In order to solve this problem, students were given a few pieces of background information and worked in small groups to formulate the specific calculations they’d need to solve to answer the question.
One of the two grade 6 teachers, Erin Couillard, has just completed a second portion of the Boreal Forest problem this time answering the question: Does the Boreal Forest in Alberta produce enough oxygen to be the lungs of Alberta?
Next these points were given to students. In Google Earth the students were able to plot these points and then use the ruler tool to determine the different lengths around the perimeter of the Boreal forest. While most students used Google Earth, a few chose to use paper maps and their scales.
As students began to work through the area calculations, it was interesting to see the different ways students solved the problems. After breaking the entire forest into its component shapes, students began to wrestle with how to determine the most accurate area for the shapes.
In this video you’ll see students working through the problem and explaining some of their mathematical thinking. You’ll also see how Google Earth can be embedded into mathematical problems:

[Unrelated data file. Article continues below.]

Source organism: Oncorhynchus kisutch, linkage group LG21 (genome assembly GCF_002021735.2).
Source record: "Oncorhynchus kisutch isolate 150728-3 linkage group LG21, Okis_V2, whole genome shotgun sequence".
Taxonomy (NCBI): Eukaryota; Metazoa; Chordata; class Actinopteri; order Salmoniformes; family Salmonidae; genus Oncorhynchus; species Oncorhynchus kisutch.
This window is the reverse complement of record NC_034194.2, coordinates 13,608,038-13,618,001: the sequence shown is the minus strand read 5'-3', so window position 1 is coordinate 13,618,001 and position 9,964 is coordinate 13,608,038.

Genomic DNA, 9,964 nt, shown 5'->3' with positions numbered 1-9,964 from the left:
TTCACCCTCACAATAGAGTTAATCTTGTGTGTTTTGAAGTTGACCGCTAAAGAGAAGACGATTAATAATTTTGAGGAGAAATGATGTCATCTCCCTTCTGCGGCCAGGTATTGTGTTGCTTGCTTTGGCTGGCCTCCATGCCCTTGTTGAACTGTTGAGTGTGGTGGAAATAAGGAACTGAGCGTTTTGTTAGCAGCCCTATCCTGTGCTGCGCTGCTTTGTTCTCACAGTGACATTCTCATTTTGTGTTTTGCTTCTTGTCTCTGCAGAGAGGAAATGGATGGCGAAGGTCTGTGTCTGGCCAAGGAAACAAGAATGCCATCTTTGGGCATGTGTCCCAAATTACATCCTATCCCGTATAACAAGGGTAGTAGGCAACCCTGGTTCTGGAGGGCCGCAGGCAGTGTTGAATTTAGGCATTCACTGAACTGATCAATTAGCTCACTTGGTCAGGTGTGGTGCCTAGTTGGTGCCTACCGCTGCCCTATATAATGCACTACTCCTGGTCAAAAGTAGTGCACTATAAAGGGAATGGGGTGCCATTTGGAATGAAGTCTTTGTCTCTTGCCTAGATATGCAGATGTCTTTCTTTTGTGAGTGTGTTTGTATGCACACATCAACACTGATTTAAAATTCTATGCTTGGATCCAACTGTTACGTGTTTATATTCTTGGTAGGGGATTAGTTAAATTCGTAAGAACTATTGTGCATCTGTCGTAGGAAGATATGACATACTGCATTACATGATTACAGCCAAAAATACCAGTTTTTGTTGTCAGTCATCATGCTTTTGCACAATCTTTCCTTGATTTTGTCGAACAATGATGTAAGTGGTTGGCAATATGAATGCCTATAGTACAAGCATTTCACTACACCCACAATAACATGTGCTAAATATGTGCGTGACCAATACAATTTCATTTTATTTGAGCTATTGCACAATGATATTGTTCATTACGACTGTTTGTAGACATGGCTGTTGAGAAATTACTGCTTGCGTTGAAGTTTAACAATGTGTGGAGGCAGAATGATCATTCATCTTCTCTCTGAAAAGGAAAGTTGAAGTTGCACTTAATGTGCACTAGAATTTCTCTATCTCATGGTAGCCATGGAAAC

[vimeo http://www.vimeo.com/21167692 w=580&h=326]
For the assessment component, students were asked to create a short podcast explaining their solutions. This was another change from part one of the project. Students had also been asked to create podcast explanations for part 1, but they were often too long and unrefined. To improve the podcasts, Erin worked with her students to co-create some criteria for an effective podcast, then had her students review their old ones and make suggestions for improvement. There was a noticeable improvement in the second round of podcasts.
You can view one for the podcasts here:
[vimeo http://www.vimeo.com/21173452 w=580&h=326]